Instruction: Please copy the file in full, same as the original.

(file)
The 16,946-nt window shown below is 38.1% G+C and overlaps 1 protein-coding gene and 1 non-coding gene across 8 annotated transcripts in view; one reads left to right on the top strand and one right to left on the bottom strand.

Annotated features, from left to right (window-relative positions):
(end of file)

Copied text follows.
The 16,946-nt window shown below is 38.1% G+C and overlaps 1 protein-coding gene and 1 non-coding gene across 8 annotated transcripts in view; one reads left to right on the top strand and one right to left on the bottom strand.

Annotated features, from left to right (window-relative positions):